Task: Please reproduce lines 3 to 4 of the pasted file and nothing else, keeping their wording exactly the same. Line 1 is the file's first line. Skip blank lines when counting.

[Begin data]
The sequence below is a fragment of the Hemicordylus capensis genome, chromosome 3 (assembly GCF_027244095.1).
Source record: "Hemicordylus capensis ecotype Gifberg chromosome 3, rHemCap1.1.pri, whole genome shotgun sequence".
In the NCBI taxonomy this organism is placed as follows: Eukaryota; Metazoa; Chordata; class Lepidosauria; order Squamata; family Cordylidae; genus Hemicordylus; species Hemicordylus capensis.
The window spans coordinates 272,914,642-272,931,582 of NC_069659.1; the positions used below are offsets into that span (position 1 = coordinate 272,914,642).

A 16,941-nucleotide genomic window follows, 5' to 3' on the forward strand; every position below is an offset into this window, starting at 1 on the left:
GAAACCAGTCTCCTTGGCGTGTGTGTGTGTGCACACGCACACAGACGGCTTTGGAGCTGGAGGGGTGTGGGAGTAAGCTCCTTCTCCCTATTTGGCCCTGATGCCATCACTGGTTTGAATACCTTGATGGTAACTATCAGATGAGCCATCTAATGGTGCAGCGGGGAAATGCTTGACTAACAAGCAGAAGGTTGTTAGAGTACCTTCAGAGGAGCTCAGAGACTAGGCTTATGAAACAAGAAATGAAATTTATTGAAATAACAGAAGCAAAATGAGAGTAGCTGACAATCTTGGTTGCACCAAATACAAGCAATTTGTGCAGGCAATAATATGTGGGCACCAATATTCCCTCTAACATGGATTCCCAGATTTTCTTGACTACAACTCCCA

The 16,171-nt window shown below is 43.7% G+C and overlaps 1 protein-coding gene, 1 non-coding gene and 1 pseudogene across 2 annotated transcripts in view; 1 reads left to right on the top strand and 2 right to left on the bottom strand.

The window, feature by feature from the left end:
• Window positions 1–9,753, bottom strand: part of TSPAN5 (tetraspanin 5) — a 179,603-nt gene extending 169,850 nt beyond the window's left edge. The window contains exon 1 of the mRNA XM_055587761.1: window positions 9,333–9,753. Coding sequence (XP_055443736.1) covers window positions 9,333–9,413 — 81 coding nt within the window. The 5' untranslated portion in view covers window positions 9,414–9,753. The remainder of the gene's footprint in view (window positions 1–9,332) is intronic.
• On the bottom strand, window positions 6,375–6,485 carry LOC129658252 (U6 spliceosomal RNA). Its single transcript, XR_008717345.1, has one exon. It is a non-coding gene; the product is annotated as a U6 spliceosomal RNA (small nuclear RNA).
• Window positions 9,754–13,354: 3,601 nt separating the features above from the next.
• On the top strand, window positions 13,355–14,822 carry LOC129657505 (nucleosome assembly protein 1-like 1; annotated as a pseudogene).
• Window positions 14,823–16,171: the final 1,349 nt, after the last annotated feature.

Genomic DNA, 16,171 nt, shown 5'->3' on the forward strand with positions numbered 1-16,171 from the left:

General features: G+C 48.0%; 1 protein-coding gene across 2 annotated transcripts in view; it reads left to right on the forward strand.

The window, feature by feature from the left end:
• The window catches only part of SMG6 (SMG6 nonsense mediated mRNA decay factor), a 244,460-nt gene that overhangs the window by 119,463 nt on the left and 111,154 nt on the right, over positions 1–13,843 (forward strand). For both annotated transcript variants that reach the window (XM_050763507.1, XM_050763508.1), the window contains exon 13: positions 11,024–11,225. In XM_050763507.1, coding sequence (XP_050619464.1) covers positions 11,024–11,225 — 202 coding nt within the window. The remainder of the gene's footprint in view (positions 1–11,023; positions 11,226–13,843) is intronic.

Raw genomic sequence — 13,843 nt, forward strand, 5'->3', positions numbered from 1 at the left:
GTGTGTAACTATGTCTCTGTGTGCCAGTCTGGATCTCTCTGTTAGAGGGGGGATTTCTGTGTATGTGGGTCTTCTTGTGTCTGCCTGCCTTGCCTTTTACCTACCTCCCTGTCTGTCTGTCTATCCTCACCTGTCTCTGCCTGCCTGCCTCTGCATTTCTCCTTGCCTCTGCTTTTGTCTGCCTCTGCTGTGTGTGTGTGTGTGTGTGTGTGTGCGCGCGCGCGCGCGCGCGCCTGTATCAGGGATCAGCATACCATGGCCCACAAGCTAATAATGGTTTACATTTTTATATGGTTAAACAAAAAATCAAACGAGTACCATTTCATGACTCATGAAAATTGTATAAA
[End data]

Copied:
In the NCBI taxonomy this organism is placed as follows: Eukaryota; Metazoa; Chordata; class Lepidosauria; order Squamata; family Cordylidae; genus Hemicordylus; species Hemicordylus capensis.
The window spans coordinates 272,914,642-272,931,582 of NC_069659.1; the positions used below are offsets into that span (position 1 = coordinate 272,914,642).